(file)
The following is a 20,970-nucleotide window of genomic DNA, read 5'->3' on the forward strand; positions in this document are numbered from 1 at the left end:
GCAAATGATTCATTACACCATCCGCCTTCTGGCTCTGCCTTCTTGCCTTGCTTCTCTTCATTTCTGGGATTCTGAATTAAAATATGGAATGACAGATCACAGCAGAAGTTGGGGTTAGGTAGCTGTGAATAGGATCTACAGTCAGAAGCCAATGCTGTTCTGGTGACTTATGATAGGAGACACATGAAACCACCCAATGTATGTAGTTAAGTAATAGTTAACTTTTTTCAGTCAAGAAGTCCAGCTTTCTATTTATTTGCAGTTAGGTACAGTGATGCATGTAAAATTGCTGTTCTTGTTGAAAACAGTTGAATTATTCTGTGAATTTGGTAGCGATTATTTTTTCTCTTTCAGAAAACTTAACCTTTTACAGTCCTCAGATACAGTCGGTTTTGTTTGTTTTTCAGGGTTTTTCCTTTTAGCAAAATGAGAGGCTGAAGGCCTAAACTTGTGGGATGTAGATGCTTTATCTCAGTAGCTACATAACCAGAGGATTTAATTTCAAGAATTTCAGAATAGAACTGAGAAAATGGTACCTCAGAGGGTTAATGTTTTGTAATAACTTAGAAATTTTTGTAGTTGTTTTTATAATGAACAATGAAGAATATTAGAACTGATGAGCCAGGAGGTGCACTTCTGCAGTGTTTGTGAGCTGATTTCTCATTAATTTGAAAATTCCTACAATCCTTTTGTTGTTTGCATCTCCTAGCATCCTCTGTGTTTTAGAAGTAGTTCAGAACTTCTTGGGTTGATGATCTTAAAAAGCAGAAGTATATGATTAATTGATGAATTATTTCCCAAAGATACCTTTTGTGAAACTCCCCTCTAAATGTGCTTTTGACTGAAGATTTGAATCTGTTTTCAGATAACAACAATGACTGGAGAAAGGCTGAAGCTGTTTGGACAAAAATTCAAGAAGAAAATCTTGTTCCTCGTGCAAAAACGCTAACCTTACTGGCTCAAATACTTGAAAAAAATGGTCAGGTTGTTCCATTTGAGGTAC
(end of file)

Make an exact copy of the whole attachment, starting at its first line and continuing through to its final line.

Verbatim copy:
The following is a 20,970-nucleotide window of genomic DNA, read 5'->3' on the forward strand; positions in this document are numbered from 1 at the left end:
GCAAATGATTCATTACACCATCCGCCTTCTGGCTCTGCCTTCTTGCCTTGCTTCTCTTCATTTCTGGGATTCTGAATTAAAATATGGAATGACAGATCACAGCAGAAGTTGGGGTTAGGTAGCTGTGAATAGGATCTACAGTCAGAAGCCAATGCTGTTCTGGTGACTTATGATAGGAGACACATGAAACCACCCAATGTATGTAGTTAAGTAATAGTTAACTTTTTTCAGTCAAGAAGTCCAGCTTTCTATTTATTTGCAGTTAGGTACAGTGATGCATGTAAAATTGCTGTTCTTGTTGAAAACAGTTGAATTATTCTGTGAATTTGGTAGCGATTATTTTTTCTCTTTCAGAAAACTTAACCTTTTACAGTCCTCAGATACAGTCGGTTTTGTTTGTTTTTCAGGGTTTTTCCTTTTAGCAAAATGAGAGGCTGAAGGCCTAAACTTGTGGGATGTAGATGCTTTATCTCAGTAGCTACATAACCAGAGGATTTAATTTCAAGAATTTCAGAATAGAACTGAGAAAATGGTACCTCAGAGGGTTAATGTTTTGTAATAACTTAGAAATTTTTGTAGTTGTTTTTATAATGAACAATGAAGAATATTAGAACTGATGAGCCAGGAGGTGCACTTCTGCAGTGTTTGTGAGCTGATTTCTCATTAATTTGAAAATTCCTACAATCCTTTTGTTGTTTGCATCTCCTAGCATCCTCTGTGTTTTAGAAGTAGTTCAGAACTTCTTGGGTTGATGATCTTAAAAAGCAGAAGTATATGATTAATTGATGAATTATTTCCCAAAGATACCTTTTGTGAAACTCCCCTCTAAATGTGCTTTTGACTGAAGATTTGAATCTGTTTTCAGATAACAACAATGACTGGAGAAAGGCTGAAGCTGTTTGGACAAAAATTCAAGAAGAAAATCTTGTTCCTCGTGCAAAAACGCTAACCTTACTGGCTCAAATACTTGAAAAAAATGGTCAGGTTGTTCCATTTGAGGTAC